In an op-ed in The Washington Post, Charles Krauthammer mentions two ideas for reforming healthcare in America. One of them should be familiar to our regular readers, and the other is new and deserves special mention.
If you are new here, read Markets, Not Mandates to get up to speed. There, the idea of eliminating employer provided health insurance is discussed and even more reasons for doing so are covered in the op-ed.
Health insurance premiums will always be haunted by medical malpractice lawsuits and awards unless Congress enacts serious tort reform. Costs are raised because doctors have more bills to cover in the form of higher malpractice insurance premiums and also because of unnecessary tests and procedures which get performed as part of “defensive medicine”. Those higher costs get passed along to you.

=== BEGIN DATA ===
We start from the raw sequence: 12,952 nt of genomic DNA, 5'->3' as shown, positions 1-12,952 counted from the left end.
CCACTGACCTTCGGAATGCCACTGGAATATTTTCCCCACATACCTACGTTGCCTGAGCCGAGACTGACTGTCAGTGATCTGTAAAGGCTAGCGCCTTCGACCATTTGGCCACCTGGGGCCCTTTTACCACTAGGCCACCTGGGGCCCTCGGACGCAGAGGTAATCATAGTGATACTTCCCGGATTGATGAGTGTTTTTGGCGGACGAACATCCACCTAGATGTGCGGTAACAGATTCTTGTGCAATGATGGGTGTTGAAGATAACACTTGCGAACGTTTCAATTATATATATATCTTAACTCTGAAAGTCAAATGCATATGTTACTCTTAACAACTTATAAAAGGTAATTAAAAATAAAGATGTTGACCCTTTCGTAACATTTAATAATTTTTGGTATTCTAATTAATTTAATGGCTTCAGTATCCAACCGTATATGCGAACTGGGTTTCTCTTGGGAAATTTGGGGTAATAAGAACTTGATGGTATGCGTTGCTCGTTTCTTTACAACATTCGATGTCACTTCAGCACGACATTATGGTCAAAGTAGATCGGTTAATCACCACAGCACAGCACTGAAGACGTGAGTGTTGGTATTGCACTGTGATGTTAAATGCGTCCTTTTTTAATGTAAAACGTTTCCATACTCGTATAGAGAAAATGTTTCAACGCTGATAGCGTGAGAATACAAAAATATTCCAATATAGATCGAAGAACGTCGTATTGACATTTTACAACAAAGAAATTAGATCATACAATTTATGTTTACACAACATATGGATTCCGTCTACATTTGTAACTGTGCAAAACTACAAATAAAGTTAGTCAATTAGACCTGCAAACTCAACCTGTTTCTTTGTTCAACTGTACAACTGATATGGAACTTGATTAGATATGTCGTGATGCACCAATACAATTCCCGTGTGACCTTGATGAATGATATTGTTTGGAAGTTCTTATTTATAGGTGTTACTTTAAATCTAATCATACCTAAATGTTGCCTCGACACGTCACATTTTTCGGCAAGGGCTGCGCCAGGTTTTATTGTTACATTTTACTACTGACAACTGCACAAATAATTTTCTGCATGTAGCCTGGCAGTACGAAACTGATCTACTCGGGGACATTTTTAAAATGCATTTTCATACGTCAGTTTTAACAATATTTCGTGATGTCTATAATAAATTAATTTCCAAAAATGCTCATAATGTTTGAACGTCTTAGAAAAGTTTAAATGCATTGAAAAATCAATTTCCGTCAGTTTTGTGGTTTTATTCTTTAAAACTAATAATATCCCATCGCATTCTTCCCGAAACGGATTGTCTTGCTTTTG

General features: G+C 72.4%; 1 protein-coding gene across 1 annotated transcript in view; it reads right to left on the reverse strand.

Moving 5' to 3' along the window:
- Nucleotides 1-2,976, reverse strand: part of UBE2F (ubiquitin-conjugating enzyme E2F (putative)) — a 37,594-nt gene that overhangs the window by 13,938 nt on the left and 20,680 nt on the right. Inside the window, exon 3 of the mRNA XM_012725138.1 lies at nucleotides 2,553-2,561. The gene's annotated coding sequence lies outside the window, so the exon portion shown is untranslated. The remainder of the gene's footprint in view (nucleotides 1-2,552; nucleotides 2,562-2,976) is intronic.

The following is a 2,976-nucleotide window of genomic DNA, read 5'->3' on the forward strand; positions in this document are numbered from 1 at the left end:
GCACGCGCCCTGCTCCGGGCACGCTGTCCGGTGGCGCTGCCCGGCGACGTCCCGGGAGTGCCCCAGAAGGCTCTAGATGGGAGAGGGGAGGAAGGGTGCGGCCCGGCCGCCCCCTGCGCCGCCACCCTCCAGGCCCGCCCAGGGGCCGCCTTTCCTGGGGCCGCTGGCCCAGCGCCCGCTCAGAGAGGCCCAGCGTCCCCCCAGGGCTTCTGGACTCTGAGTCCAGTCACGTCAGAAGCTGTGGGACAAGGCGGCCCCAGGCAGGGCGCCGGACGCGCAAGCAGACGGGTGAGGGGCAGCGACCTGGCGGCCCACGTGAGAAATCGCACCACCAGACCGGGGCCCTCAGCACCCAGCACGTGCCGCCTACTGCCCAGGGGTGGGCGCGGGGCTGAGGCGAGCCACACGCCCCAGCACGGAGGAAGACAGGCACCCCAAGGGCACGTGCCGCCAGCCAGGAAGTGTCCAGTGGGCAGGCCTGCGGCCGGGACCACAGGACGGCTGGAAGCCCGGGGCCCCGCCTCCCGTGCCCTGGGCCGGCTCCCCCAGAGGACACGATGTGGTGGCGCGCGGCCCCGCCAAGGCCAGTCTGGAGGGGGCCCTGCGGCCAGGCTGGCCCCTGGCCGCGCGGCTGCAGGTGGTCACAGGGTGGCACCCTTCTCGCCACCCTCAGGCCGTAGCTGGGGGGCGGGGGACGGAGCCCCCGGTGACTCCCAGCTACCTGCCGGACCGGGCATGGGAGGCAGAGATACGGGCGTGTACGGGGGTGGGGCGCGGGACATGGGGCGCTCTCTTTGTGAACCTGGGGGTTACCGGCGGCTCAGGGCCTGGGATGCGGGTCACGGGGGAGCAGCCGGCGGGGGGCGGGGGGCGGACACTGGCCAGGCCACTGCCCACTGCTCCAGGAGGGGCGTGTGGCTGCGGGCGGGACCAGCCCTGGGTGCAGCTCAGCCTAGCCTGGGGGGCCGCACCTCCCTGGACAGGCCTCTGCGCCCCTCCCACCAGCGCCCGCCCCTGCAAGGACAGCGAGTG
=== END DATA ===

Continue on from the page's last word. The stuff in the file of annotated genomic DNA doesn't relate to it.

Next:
Now, the good news: there is a solution.
What to do? Abolish the entire medical-malpractice system. Create a new social pool from which people injured in medical errors or accidents can draw. The adjudication would be done by medical experts, not lay juries giving away lottery prizes at the behest of the liquid-tongued John Edwardses who pocket a third of the proceeds.
The pool would be funded by a relatively small tax on all health-insurance premiums. Socialize the risk; cut out the trial lawyers. Would that immunize doctors from carelessness or negligence? No. The penalty would be losing your medical license. There is no more serious deterrent than forfeiting a decade of intensive medical training and the livelihood that comes with it.
We support this idea.